My mom used to tell people that I learned to read at the age of four. I don’t know if that is true – I know that she liked to brag with my abilities, maybe that is a natural thing for mothers. Anyway one of the first things that I discovered after I could read was my parent’s bookshelf, and one book was especially fascinating – a lexicon. My mother said that I was excited because I thought that this was a book that seemed to know everything about everything in the world.

I read a lot in it, probably without understanding much, but I felt that it opened a world to me. One thing that I found particularly fascinating about it was the beautiful color plate section. It inspired me so much that I started my own lexicon, scribbling down and drawing endless lists of things – birds, gemstones, flags, fruits, traffic signs, just like I found it in the book, but extending it to cars, radio songs, cigarette brands, chemical elements, capital cities, volcanoes, dinosaurs … just anything I could find as long as I could put it into lists, page after page. Apparently lists of things were endlessly fascinating to me. Why doesn’t it surprise me that I work with databases today?


 
The original lexicon has disappeared in the meantime. A couple of days ago I found myself ordering another one from eBay for a few Euros – a worn out copy from 1956, as old as the book that I loved so much when I was very small. Now when I look at the images again, after almost half a century, there is a very distinct sense of remembering and nostalgia. Am I the same person as I was back then, or am I someone different?

My Avatar Is Not Blue


 
I went to an amazing concert yesterday – while sitting at home. Or shall we say, as my ‘real’ body was sitting at home? I was watching the performance while sitting in some kind of amphitheatre, surrounded by two or three dozen of very strange other people. Maybe I was the strangest of all because I didn’t even look like a human – for some reason, the avatar that I had chosen looks like a fox.

Since my first login to Second Life a couple of years ago, I had not spent much time there – I always thought it was a nice thing in theory, but disappointingly clunky in reality. I had originally come here with ideas of cyberspace (as William Gibson coined it) or the metaverse (as Neal Stephenson called his version), some other kind of immersive reality full of wonder (as if our regular reality wasn’t full of wonder).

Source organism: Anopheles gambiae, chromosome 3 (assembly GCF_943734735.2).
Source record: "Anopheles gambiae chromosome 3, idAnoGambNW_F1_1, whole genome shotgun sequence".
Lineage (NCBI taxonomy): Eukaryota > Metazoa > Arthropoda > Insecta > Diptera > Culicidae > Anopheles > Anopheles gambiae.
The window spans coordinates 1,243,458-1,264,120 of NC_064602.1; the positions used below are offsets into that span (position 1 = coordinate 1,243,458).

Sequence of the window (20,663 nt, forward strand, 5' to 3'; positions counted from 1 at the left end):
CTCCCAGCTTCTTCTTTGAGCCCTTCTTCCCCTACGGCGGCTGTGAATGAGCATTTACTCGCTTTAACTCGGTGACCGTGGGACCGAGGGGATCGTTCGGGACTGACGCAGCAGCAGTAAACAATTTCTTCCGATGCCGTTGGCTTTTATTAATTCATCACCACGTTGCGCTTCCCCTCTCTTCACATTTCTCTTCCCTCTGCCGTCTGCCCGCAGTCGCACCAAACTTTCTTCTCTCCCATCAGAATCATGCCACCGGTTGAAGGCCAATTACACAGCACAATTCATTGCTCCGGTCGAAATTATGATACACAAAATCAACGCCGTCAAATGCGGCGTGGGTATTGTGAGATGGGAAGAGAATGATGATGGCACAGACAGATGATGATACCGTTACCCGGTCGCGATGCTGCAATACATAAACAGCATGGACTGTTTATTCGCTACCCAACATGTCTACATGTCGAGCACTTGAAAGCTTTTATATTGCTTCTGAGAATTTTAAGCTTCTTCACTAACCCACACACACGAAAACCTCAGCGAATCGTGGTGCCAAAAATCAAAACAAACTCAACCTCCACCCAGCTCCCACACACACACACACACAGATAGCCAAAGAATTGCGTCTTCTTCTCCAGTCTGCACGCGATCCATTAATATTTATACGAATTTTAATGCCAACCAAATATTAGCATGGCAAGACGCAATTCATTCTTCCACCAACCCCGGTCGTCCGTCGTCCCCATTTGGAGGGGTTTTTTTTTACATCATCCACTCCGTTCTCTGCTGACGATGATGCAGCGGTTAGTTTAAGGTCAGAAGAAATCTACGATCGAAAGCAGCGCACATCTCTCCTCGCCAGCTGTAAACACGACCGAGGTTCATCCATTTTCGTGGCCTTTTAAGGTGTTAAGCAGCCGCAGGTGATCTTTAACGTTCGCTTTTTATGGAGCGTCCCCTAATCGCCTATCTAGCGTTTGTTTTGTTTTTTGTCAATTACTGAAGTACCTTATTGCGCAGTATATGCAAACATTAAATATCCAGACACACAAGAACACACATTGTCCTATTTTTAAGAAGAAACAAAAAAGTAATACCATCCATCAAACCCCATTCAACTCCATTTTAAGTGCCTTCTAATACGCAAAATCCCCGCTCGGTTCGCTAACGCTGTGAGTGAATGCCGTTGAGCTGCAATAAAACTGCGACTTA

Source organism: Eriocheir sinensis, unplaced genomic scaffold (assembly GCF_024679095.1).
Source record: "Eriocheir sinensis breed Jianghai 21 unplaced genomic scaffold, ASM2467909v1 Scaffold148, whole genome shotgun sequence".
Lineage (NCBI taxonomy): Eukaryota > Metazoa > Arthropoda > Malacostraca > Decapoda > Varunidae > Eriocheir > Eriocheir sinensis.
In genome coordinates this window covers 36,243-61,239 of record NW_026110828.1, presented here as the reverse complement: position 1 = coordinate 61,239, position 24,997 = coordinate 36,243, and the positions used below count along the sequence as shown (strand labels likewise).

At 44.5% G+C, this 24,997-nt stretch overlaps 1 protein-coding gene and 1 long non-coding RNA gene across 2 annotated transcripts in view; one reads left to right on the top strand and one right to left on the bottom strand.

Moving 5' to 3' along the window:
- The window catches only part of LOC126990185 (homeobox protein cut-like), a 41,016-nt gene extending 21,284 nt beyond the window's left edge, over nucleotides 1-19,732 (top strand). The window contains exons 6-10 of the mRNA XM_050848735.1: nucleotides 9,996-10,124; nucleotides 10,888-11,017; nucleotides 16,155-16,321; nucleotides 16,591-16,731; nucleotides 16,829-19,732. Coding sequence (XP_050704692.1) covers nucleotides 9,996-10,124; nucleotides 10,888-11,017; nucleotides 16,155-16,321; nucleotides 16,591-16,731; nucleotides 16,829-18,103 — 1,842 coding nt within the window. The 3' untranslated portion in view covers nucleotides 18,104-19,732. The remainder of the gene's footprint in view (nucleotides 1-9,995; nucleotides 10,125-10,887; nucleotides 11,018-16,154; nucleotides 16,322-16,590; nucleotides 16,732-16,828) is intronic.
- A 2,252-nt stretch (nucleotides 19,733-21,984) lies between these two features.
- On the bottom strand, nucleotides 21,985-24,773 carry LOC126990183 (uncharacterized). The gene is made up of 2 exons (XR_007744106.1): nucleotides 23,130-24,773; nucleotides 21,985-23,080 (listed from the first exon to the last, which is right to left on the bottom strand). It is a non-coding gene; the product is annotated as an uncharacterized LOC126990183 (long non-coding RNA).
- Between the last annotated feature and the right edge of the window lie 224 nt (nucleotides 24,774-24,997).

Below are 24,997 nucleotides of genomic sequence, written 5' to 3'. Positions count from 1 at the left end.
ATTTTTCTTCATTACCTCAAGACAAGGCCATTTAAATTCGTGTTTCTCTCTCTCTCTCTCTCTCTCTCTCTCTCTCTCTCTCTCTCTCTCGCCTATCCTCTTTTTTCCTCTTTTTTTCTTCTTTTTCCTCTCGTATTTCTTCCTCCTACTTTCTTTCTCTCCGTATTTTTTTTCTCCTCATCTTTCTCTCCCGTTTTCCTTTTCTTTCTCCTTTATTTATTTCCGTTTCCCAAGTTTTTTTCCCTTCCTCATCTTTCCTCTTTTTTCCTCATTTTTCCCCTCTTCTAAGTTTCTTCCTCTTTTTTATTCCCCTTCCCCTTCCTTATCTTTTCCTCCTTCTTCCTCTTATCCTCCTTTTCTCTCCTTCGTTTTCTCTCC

Second Life was obviously inspired by these ideas, and even though we still can’t directly plug in using some kind of firewire plug in our heads, and instead have to type on keyboards and look on screens, and even though the graphics are far less perfect than I had expected, it has evolved (since its launch in 2003) into an amazing huge parallel universe full of people that interact in many ways (I read that about 60,000 people are logged in at any given moment) , and more places than one can ever visit.


 
Usually while my fox avatar had explored SL, he was more or less alone – I seem to be drawn more towards the lonely island than towards a busy bar full of strangers. It was nice yesterday though to be in the audience with at least one person that I knew (Jeff Duke, a fellow loop musician from Florida, who also took two photos during the performance – see below).

The Avatar Orchestra Metaverse is a collective of musicians from all over the world, one of them being Pauline Oliveros, to my surprise, a key figure of avantgarde music, livelooping, and deep listening. The orchestra has weekly rehearsals and performs in Second Life, but sometimes also in “First Life”. For their Second Life performances, special technology has been developed such as virtual instruments and interactive animations.

The concert yesterday lasted for about one hour. The orchestra consisted of about a dozen musicians this time (with funny Second Life names such as Flivelwitz Alsop, Bingo Onomatopoeia, Humming Pera, Gumnosophistai Nurmi, BlaiseDeLaFrance Voom), playing four compositions by four composers who also did the conducting. The performances were a mixture of very different kinds of electronic sounds, movements, and animations, and I found that I was quickly drawn into their special virtual reality kind of magic and the astonishing dynamics of the pieces.



 
Something interesting, but hard to describe, happens when one suddenly forgets about the virtuality of this, and gets drawn into this world, which is, after all, populated by avatars of real people. Amazing how quickly the brain gets adjusted to something that is so different to our usual reality. It felt similar to sitting in a really fascinating movie and forgetting about sitting in a movie theatre.